On knowing the ‘why’ and the impossibility of ethical AI

Within normative ethics and philosophy discourse, ‘morality as a system of rules’ has come to feel like a straw man position. Yet, it is one that is frequently invoked in many applied ethics contexts, even while its controversial status is acknowledged. Health care ethics often invokes a ‘Four principles‘ approach to ethics. Media ethics continues to invoke a similar set of principles. Digital ethics sometimes follows the trend, and AI ethics also seems set to follow. All of these cases rely on statements of shared or universal values and effectively invoke the idea of morality as a system of rules. Consider some major AI developers’ statements on ethical artificial intelligence (italics added):

Microsoft claims that “Designing AI to be trustworthy requires creating solutions that reflect ethical principles that are deeply rooted in important and timeless values“.

IBM claims to understand that ethics would have to be embedded in the design and development process from the outset, and that it is not something that can be ‘added in’ after the fact. Their document on AI Ethics explains: “An ethical, human-centric AI must be designed and developed in a manner that is aligned with the values and ethical principles of a society or the community it affects. Ethics is based on well-founded standards of right and wrong that prescribe what humans ought to do, usually in terms of rights, obligations, benefits to society, fairness, or specific virtues.”

Google’s DeepMind has a commitment to “researching the ethical and social questions involving AI” in order to “ensure these topics remain at the heart of everything we do.”

The commitment to an ideal of ethical AI is important, but it might also be a contradiction. My worry is that ‘ethical AI’ might rest on a deep misunderstanding of moral philosophy, and on a mistaken definition of what constitutes the ‘ethical’.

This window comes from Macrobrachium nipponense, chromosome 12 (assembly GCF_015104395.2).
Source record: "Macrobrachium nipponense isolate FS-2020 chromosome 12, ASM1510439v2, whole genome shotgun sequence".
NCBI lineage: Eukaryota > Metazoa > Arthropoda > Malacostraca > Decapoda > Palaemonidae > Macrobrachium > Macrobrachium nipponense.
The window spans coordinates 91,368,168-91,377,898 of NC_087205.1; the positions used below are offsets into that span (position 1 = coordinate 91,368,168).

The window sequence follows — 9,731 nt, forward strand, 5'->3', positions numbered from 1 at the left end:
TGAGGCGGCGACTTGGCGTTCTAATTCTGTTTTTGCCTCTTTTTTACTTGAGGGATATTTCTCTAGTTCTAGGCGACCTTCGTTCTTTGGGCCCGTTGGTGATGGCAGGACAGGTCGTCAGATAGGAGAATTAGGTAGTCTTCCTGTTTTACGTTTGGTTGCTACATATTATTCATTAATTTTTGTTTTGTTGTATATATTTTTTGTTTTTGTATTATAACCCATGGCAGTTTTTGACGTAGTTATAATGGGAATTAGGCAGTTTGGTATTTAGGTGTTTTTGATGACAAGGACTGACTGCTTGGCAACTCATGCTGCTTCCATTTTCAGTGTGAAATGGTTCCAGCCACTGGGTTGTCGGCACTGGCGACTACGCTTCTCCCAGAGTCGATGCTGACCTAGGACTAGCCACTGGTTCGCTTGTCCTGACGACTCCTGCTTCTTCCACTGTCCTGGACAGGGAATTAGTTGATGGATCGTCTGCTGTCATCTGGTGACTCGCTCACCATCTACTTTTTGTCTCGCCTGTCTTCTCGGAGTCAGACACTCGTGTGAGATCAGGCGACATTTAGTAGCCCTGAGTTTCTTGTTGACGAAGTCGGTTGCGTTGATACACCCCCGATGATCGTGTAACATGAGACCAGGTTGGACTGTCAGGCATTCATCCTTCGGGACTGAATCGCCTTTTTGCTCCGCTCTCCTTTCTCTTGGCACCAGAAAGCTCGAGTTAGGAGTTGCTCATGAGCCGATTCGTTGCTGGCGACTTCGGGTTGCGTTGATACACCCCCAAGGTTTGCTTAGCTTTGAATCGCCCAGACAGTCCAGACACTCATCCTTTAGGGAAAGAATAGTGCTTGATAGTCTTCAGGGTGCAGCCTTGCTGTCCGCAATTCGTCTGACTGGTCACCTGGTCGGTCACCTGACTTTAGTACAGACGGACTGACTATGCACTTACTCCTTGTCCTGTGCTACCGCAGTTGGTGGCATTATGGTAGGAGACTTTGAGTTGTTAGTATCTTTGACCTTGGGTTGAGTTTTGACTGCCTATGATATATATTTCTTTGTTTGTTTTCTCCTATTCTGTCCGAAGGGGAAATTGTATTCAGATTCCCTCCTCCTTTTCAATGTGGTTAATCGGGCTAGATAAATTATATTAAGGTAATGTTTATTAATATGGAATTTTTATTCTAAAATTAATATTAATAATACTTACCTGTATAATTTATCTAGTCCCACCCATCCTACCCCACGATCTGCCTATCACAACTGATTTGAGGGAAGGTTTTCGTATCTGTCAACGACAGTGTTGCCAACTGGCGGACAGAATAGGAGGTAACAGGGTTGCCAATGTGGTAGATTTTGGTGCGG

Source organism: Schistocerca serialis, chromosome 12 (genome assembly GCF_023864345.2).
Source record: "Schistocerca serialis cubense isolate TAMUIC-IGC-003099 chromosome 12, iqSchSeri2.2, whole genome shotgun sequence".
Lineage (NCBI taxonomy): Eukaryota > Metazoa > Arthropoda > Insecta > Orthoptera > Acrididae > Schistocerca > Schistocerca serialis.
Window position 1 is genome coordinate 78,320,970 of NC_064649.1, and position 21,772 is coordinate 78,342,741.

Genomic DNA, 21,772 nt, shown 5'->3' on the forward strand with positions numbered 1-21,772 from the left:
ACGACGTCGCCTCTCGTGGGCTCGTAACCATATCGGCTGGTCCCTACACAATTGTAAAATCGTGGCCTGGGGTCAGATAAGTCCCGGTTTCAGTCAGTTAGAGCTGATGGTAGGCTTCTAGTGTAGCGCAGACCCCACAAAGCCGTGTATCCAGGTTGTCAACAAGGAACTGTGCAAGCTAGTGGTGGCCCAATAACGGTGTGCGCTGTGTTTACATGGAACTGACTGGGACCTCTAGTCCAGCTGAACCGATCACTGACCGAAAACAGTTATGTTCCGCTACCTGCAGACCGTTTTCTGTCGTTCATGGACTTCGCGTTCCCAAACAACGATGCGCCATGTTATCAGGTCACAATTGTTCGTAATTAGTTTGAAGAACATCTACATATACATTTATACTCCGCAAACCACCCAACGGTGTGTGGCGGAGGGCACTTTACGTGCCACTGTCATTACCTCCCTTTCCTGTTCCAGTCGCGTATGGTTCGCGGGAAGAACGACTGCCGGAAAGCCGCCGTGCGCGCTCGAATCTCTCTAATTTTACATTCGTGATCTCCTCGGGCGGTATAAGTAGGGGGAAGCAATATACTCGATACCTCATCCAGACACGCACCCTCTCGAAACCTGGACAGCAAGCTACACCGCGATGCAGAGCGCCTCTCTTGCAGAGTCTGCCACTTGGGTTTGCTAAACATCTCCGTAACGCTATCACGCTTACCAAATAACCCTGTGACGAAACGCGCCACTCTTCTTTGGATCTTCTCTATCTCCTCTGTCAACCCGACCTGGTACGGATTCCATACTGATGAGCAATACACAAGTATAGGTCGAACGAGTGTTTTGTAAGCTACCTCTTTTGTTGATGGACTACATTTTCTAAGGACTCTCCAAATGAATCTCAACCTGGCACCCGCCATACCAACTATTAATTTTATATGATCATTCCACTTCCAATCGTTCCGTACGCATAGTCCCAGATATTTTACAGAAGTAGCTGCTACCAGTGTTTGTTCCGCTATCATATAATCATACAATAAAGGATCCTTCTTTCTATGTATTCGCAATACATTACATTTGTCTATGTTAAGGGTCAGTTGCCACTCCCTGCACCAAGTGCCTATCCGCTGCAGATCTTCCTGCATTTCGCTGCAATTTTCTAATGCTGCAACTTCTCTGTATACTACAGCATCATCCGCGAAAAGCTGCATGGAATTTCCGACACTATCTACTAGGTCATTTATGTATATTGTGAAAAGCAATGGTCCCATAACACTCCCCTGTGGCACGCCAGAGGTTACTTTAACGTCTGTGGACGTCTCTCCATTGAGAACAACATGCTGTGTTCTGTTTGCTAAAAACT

So, why have ‘moral theory’ and ‘ethics’ moved away from principle-based approaches even while digital and applied ethics are embracing the idea of moral principles? The answer, on both sides, could be one and the same: ethics is too complicated. That ethics is complicated is a reason to want to simplify things. It is also a reason to reject simplification as inherently flawed. AI ethics, and a lot of applied ethics contexts, tends to rely on the former, while moral philosophy moves us towards the latter.

Consider Margaret Olivia Little’s explanation of the theory called ‘moral particularism’: “it argues, (in)famously, that the moral import of any consideration is irreducibly context dependent, that exceptions can be found to any proffered principles, and that moral wisdom consists in the ability to discern and interpret the shape of situations one encounters, not the ability to subsume them under codified rules” (32).

Moral particularism argues that understanding how context works is an essential part of understanding rules. It argues that what it is for something to be a moral rule is for it to be contextually dependent. Understanding moral generalizations requires recognizing paradigmatic contexts and distinguishing them from deviant contexts. Moral generalizations and moral rules, according to particularism, are subject to reversals or ‘valence flipping’: every putative moral rule or moral generalization could become its opposite, given the right context. Lying is wrong, but lying to the gestapo to protect a friend is the right thing to do. It is not right in spite of the lying. It is right because in the context, lying is right. Context matters.

Since moral decision-making requires close attention to context, it is not hard to see why tech ethics and AI ethics would be in trouble. AI notoriously has difficulty with context. 

The deeper problem for AI and digital ethics is that, according to moral particularism, paradigmatic contexts cannot be defined through statistical patterns. Statistically speaking, most contexts could be deviant with respect to a particular piece of moral wisdom. Moral understanding would require understanding what makes them deviant, not that deviance is a general pattern. Part of learning the rules is learning when to break them.